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COUNSEL, CHUBB GROUP OF
Paper still has an important role in the workplace. Many lawyers are so accustomed to
working with paper that they are more efficient
using it. For them, it would be a mistake to try to
eliminate its use.
But there is no question that digital documents
have many advantages over paper ones. Digital
documents can be accessed from almost anywhere
and can be easily encrypted for confidentiality
purposes. Digital records management is easier
and cheaper than physical records management.
The list goes on and on.
Because so many paper documents are now
created digitally rather than printed and mailed
out, more lawyers are reaching the conclusion that
they could just eliminate paper for most purposes.
This column will discuss how you can make the
Even those of us who have mostly gone paperless still get a lot of paper from third parties,
and that’s where scanning can help. I remember
a time when the only scanners were often inconveniently located in the office and difficult
to use. That’s no longer the case, as scanners
like the Fujitsu Scansnap series are inexpensive,
efficient, and simple to use. Smartphones and
tablets have also gotten astonishingly good
at scanning smaller documents. For example,
apps like Apple Notes can now automatically
capture scans even in poor lighting and at a bad
angle. Ever deposit a check on your phone? It’s
the same technology. This is great for things
like business receipts, articles, reference book
pages, or letters.
Most lawyers are used to creating their documents
in MS Word (Word), and it certainly has many advantages over some of the other available formats.
However, many lawyers still prefer printing these
documents because they believe that Word documents are too easy for recipients to modify.
What they don’t know is that it is easy to limit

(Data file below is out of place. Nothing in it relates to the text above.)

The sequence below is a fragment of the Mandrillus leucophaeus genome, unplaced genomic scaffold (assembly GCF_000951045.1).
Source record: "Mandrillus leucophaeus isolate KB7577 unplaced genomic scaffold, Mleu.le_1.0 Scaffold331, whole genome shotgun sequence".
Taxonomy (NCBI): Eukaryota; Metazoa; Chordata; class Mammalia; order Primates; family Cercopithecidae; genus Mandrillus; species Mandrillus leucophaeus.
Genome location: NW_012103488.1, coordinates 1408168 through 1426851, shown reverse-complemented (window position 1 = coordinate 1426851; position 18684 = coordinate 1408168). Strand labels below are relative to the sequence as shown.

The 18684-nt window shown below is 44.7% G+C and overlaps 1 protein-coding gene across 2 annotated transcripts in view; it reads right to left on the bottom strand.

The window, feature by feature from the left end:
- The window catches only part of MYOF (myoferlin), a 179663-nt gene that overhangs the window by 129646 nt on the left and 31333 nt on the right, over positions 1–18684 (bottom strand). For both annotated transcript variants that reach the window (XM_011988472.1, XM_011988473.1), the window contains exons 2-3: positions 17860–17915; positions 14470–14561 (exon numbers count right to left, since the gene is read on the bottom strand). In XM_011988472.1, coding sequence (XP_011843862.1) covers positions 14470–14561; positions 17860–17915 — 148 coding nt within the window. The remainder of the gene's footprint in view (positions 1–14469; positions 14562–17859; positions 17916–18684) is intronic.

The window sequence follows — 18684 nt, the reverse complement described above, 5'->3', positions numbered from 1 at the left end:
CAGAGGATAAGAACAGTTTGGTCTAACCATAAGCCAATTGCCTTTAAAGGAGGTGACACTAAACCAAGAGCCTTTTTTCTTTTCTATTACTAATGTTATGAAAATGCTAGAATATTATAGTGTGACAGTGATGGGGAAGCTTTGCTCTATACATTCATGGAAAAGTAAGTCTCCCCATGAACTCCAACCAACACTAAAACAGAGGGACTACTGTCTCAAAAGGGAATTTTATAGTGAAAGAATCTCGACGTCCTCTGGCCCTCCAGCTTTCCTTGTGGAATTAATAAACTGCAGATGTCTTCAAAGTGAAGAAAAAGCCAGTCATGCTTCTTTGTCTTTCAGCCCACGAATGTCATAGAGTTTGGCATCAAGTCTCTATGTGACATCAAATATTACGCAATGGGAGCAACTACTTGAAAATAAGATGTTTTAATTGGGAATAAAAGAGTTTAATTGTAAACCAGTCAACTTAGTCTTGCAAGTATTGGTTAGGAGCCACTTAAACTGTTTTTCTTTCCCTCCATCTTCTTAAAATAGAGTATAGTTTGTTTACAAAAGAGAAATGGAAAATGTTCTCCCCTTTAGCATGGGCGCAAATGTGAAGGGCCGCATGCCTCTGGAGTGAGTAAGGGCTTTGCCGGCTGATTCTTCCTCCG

changes that can be made to a Word document.
In the tools menu, the “protect document” option
will allow you to password protect the document
or restrict it to “read only” or “comments.”
PDFs are another option, and many lawyers
tend to feel more secure using them than Word.
Most PDF apps allow you to “flatten” or otherwise
secure a document so that they can be easily protected in the same ways as Word. And PDFs have
the advantage of creating much smaller files.
Keep in mind that paper is now no more
secure than digital documents. You can scan
a document, modify it to your heart’s content,
and then reprint it to look just like the one you
scanned down to the letterhead or watermark. If
security is why you have been sticking with paper
— don’t. Modern digital formats are actually
more secure for most purposes.
There was a time not too long ago when emails
were not considered suitable for formal legal
communications, and therefore had to be sent
as paper letters. That is no longer becoming the
case. One thing to help hasten that transition
is to make sure your emails look sufficiently
appropriate for business by using the same writing style that you would in a paper letter. Many
companies set standards for signatures, but there
should be nothing to prevent you from accommodating legal or branding needs.
Some of the most efficient and productive
lawyers I know find that keeping to-do lists on
paper is still their favored approach. Far be it
from me to try to fix what clearly isn’t broken.
However, there are so many advantages to using
digital lists. My lists sync across many devices,
give me overdue reminders as needed, and tell
me when I am in a location where one of my
objectives can be checked off. I’ve written before
about task management apps and don’t want to
rehash that here, but this is another area where
you might want to consider going paperless if
you haven’t already.
Let me know if you’ve tried to go paperless
and if you have any tricks to accomplish it.
For more helpful information on the topic, I
recommend an iBook by David Sparks called
HOW TO EFFECTIVELY USE TECHNOLOGY